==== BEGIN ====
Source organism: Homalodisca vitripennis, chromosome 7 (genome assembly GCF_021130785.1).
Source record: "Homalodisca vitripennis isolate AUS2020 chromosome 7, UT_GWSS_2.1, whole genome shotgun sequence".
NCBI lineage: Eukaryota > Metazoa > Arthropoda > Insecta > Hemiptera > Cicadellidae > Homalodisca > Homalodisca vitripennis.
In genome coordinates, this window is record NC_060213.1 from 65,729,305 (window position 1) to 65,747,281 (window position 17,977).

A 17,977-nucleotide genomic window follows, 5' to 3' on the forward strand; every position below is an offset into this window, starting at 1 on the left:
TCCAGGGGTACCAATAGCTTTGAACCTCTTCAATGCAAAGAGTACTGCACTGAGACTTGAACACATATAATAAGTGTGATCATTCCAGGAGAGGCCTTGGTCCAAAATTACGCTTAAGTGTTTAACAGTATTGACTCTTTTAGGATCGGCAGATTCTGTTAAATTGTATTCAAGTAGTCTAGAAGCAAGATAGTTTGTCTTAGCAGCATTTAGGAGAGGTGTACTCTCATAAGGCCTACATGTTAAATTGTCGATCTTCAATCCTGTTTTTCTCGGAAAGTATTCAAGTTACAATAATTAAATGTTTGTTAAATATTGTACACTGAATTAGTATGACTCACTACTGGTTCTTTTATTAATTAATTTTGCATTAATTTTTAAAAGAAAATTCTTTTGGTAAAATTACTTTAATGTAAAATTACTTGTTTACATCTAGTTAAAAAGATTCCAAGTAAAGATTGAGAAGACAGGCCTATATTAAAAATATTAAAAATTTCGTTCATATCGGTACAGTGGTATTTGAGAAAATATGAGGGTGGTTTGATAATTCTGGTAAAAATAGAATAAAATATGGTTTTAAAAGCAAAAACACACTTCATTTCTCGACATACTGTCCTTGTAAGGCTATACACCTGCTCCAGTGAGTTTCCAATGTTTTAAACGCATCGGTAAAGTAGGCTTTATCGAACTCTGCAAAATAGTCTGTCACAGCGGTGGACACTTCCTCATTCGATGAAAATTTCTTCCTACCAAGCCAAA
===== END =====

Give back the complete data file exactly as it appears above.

Source organism: Homalodisca vitripennis, chromosome 7 (genome assembly GCF_021130785.1).
Source record: "Homalodisca vitripennis isolate AUS2020 chromosome 7, UT_GWSS_2.1, whole genome shotgun sequence".
NCBI lineage: Eukaryota > Metazoa > Arthropoda > Insecta > Hemiptera > Cicadellidae > Homalodisca > Homalodisca vitripennis.
In genome coordinates, this window is record NC_060213.1 from 65,729,305 (window position 1) to 65,747,281 (window position 17,977).

A 17,977-nucleotide genomic window follows, 5' to 3' on the forward strand; every position below is an offset into this window, starting at 1 on the left:
TCCAGGGGTACCAATAGCTTTGAACCTCTTCAATGCAAAGAGTACTGCACTGAGACTTGAACACATATAATAAGTGTGATCATTCCAGGAGAGGCCTTGGTCCAAAATTACGCTTAAGTGTTTAACAGTATTGACTCTTTTAGGATCGGCAGATTCTGTTAAATTGTATTCAAGTAGTCTAGAAGCAAGATAGTTTGTCTTAGCAGCATTTAGGAGAGGTGTACTCTCATAAGGCCTACATGTTAAATTGTCGATCTTCAATCCTGTTTTTCTCGGAAAGTATTCAAGTTACAATAATTAAATGTTTGTTAAATATTGTACACTGAATTAGTATGACTCACTACTGGTTCTTTTATTAATTAATTTTGCATTAATTTTTAAAAGAAAATTCTTTTGGTAAAATTACTTTAATGTAAAATTACTTGTTTACATCTAGTTAAAAAGATTCCAAGTAAAGATTGAGAAGACAGGCCTATATTAAAAATATTAAAAATTTCGTTCATATCGGTACAGTGGTATTTGAGAAAATATGAGGGTGGTTTGATAATTCTGGTAAAAATAGAATAAAATATGGTTTTAAAAGCAAAAACACACTTCATTTCTCGACATACTGTCCTTGTAAGGCTATACACCTGCTCCAGTGAGTTTCCAATGTTTTAAACGCATCGGTAAAGTAGGCTTTATCGAACTCTGCAAAATAGTCTGTCACAGCGGTGGACACTTCCTCATTCGATGAAAATTTCTTCCTACCAAGCCAAA